Several high-profile incidents have highlighted the issue of cabin depressurization on airliners. While some cabin pressure incidents can cause serious injuries or even fatalities, most pose little threat to passengers. Basic precautionary steps can help protect travelers in the event of an emergency.
Cabin Pressurization-related Incidents
Cabin pressurization incidents occur on a regular basis around the world, but the majority do not cause injuries. According to reports in The Aviation Herald database, nearly 50 incidents involving some issue with cabin pressure have occurred so far in 2018. Most of the depressurization incidents this year involved a failure to pressurize the cabin as the aircraft climbed or a gradual loss of cabin pressure while the aircraft was at altitude. Only three known incidents caused injuries, most notably, the April 17 incident on Southwest Airlines (WN) Flight 1380 that resulted in the death of a passenger.
Health Effects of Depressurization
Most cabin depressurization incidents do not cause long-term health impacts; however, rare instances can result in severe injury or death. The most serious health threat in cabin depressurization incidents is hypoxia, or a lack of sufficient oxygen. Hypoxia can cause numerous symptoms, including breathlessness, fatigue, and impaired decision-making and physical functioning. Sustained hypoxia can eventually cause loss of consciousness and death.
Cabin depressurization can cause injuries to passengers’ ears due to the sudden change in air pressure. Such injuries can be very painful, but generally, do not cause long-term health impacts. Nausea is another common symptom of cabin depressurization and usually subsides after the aircraft lands.
An explosive decompression that causes a large breach in the airliner’s fuselage can suck an individual out of a plane, either partially or completely. Such instances are very rare on commercial airliners. An individual sucked out of a plane faces a very high probability of dying, though some have survived.
Mitigation Measures to Protect Travelers
Passengers can take several steps to protect themselves in the event of cabin depressurization. The required steps are simple, but passengers must complete them quickly, especially if the aircraft suddenly loses cabin pressure.
Passengers must don oxygen masks quickly after an airliner loses cabin pressure, as the effects of hypoxia may impair their ability to do so after a short time. Studies have shown that hypoxia following a sudden loss of cabin pressure in an airliner at cruise altitude can begin impairing a person’s functioning and decision-making in as little as eight seconds. Within 30 seconds, passengers may become so impaired they are unable to perform simple tasks such as putting on an oxygen mask. Passengers should ensure that the oxygen mask is worn properly so that it covers both the nose and mouth.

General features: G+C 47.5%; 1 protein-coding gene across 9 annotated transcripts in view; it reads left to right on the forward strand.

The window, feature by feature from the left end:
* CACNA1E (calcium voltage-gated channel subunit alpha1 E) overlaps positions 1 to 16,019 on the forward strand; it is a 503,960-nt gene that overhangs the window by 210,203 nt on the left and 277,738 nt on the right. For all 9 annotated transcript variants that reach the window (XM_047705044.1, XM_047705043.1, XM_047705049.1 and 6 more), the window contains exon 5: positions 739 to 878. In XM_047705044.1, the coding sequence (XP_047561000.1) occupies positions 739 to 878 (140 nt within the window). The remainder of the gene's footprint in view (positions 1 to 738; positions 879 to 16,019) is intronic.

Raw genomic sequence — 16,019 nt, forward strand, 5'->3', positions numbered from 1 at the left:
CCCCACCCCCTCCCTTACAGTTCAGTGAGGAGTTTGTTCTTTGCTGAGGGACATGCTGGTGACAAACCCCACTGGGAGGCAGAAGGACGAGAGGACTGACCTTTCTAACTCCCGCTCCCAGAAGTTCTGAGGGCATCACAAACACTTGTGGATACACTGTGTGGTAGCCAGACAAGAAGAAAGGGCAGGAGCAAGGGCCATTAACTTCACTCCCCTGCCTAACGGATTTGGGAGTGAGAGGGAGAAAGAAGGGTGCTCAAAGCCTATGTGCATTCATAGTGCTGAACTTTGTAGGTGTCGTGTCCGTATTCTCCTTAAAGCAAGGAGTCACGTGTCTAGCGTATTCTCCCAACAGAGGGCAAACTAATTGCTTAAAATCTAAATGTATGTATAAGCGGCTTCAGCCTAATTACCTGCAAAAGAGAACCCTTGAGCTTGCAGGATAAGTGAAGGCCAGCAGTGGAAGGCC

One way passengers can ensure familiarity with oxygen masks in an emergency is to pay attention to the preflight safety briefing and review the safety information card provided by the airline.
Passengers should also heed the instruction to put on their own oxygen mask before helping others put on their masks. Passengers who have put on their own oxygen masks will be fully capable of helping others in nearby seats, but passengers who do not may become impaired before they are able to help others or themselves.
In the very rare instance of an explosive decompression, wearing seatbelts increases passengers’ chances of survival. Seatbelts do not provide absolute protection to passengers; media reports indicate that the passenger killed on Southwest Flight 1380 was wearing her seatbelt. However, seatbelts have protected passengers in some explosive decompression incidents. The most notable such incident involved Aloha Airlines (AQ) Flight 243 in 1988, in which all passengers who had their seat belts fastened survived an explosive decompression that blew off a large portion of the aircraft’s forward fuselage.
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A more in-depth version of this piece was featured in our most-recent Airline Safety Newsletter.
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